One of the first questions business owners ask about exiting their businesses is, “Just how long is all of this supposed to take?” The true answer is, it depends.
There are many things to consider as you shape your exit plan. You might have a business that’s worth $10 million but is overly reliant on you for success. You might have a strong management team to take over but only one or two huge customers.
Different obstacles provide different answers to “How long does this all take?”
Fortunately, there are some general guidelines for how long planning can take. Exit planning timeline guidelines, however, are primarily dependent on you. If you and your business are ready for an exit, advisors can shape and implement an exit plan for you.
If neither you nor the business is prepared, planning will need to include a phase for getting both you and the business ready, as well as a phase devoted to designing and implementing the actual exit.
Shaping the actual plan can take as little as a few months. To quickly shape exit plans, you must have all the appropriate data; know what you have and what you need for financial independence; and know which exit path you want to take and why.
Though you may have ideas for what your ideal exit looks like, your ideas are likely loaded with questions you never considered.
For instance, you may say that you want to transfer your business to your children. This raises questions such as “What if my kids don’t want it or can’t run it?” and “What if they can’t pay me for total ownership for 10 years or more?”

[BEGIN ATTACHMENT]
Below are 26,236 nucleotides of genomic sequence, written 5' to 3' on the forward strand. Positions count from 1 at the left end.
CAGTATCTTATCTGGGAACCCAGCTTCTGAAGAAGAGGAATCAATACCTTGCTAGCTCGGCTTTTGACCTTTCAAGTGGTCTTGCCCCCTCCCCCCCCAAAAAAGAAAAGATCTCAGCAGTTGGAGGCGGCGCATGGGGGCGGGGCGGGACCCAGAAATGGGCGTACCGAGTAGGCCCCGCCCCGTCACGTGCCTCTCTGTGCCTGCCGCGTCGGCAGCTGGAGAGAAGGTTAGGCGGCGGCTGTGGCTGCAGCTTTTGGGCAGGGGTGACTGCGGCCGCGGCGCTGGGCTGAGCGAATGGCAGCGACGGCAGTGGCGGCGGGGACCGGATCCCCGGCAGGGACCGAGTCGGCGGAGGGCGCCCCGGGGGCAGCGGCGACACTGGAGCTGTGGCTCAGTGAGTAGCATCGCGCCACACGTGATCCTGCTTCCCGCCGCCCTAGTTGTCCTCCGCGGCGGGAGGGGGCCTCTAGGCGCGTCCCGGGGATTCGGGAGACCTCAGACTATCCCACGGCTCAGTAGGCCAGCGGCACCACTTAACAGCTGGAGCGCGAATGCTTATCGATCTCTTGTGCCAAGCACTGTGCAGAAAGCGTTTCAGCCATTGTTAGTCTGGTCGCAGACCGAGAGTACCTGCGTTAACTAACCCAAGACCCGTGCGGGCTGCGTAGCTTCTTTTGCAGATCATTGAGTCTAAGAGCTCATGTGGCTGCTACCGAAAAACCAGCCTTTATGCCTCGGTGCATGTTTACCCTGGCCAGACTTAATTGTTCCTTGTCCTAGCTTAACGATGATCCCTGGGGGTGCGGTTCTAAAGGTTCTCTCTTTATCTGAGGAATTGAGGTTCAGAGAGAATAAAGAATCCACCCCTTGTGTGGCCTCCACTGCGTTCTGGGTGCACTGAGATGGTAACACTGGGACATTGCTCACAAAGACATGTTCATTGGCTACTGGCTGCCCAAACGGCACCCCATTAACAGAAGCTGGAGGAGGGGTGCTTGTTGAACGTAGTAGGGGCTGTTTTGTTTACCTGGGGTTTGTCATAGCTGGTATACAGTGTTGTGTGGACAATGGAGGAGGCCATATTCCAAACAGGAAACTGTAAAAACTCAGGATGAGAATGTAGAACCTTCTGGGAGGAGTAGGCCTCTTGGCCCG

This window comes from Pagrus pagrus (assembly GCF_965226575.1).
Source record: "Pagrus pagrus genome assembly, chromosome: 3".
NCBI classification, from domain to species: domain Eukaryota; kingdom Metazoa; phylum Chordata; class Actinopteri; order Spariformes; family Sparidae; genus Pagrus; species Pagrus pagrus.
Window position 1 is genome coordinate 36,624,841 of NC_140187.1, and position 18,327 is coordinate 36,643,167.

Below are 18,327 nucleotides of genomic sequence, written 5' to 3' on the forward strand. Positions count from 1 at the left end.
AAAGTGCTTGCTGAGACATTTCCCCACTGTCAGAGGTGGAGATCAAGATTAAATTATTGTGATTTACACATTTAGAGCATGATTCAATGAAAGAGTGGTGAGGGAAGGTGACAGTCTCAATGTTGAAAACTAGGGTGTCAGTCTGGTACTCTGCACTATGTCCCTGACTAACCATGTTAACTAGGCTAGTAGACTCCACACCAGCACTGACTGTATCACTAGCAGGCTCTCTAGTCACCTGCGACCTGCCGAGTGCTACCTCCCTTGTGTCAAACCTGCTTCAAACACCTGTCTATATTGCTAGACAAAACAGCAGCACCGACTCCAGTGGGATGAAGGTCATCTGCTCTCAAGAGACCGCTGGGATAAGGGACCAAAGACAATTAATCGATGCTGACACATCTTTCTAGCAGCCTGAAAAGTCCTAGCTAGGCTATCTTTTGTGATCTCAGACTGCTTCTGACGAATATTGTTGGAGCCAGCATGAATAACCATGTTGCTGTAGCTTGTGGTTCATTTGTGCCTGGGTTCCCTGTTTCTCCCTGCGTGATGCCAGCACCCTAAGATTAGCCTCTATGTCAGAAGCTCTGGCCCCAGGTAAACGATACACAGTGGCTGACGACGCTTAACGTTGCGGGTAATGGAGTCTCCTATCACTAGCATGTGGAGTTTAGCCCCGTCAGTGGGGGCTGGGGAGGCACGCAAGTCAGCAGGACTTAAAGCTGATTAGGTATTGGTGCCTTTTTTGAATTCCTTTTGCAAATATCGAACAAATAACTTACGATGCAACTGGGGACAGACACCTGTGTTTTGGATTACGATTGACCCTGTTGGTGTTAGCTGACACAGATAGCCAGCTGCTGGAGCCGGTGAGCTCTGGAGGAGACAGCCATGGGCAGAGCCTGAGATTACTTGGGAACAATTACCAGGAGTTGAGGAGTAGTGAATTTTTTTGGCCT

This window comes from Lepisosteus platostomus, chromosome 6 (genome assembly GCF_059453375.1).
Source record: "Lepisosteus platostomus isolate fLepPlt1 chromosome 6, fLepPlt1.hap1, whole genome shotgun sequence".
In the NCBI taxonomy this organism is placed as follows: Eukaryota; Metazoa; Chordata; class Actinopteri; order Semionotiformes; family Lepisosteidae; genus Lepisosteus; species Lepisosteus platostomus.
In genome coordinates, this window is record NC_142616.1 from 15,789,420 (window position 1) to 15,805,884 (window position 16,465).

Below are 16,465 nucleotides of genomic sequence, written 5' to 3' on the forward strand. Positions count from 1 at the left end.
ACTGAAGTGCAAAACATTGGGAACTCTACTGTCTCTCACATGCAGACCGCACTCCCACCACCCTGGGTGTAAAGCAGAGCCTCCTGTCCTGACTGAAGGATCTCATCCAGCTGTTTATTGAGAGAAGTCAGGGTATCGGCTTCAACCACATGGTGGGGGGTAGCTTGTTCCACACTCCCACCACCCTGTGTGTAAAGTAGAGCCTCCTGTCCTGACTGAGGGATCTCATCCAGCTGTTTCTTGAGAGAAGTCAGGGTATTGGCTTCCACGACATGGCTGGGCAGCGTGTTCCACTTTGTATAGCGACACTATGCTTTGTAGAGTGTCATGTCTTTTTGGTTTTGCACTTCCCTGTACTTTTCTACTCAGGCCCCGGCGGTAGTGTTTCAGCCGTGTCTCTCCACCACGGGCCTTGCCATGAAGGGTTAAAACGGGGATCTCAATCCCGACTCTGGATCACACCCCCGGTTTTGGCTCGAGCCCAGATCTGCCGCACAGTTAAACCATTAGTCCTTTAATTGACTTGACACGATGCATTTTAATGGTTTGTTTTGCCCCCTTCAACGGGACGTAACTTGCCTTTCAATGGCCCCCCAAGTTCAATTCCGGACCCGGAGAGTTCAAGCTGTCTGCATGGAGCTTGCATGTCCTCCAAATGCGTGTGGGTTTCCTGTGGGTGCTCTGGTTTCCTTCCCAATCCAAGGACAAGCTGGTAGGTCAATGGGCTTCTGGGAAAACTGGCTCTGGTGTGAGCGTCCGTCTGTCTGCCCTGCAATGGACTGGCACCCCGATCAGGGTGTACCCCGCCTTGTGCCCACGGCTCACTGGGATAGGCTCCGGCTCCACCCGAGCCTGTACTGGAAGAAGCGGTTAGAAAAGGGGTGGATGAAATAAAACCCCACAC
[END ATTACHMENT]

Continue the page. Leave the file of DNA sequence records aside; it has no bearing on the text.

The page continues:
Unless you uncover and address these questions, planning could take years (or never get done at all).
Often, delays in planning result from an owner’s uncertainty. Whether that uncertainty is about how much money they want, to whom they want to transfer or whether they can see themselves not running a business, the owner’s uncertainty often causes delays.
Once you’ve shaped your plan for your business’ future, it’s time to implement and execute it. If you are ready to act, implementation and execution can begin immediately. Here are a few things to consider.
It Takes Time to Build Necessary Business Value. Building necessary business value can be the longest part of implementing an exit plan.
Many business owners have a sizeable gap between the resources they have and the resources they need to achieve their goals. This can mean that owners must increase the value of their businesses beyond what they’re worth today.
Compounding this challenge is the fact that you and your existing management may not have the know-how to grow the business further and achieve your exit goals. To build necessary value, you’ll likely need a growth plan.
A strong growth plan positions you and your management to implement strong value drivers in the business.
Different Exit Paths Have Different Timelines. Recall that you have two overarching options when you sell or transfer ownership. You can sell to a third party, like a strategic buyer or transfer to an insider, such as a child or your employees.
If you and your business are prepared for an exit and you commit to pursuing a third-party sale, it’s possible for you to sell your business and be completely out within a year or so.
Typically, transfers to insiders take longer, even if you and your business are ready for your exit. The additional time is due primarily to incoming ownership’s financing capabilities.
But the time it takes to sell a business to a third party or transfer to insiders is not primarily dependent on the nature of the exit path. It’s dependent on whether you are ready to exit and whether your business can support your exit.
In exit planning, time binds all decisions. As you look toward your future, whether your timeline is one year or 20 years, consider asking yourself, “Do I want to wait until I’m ready to move on to do all these things?” Experience shows that the answer is “No.”
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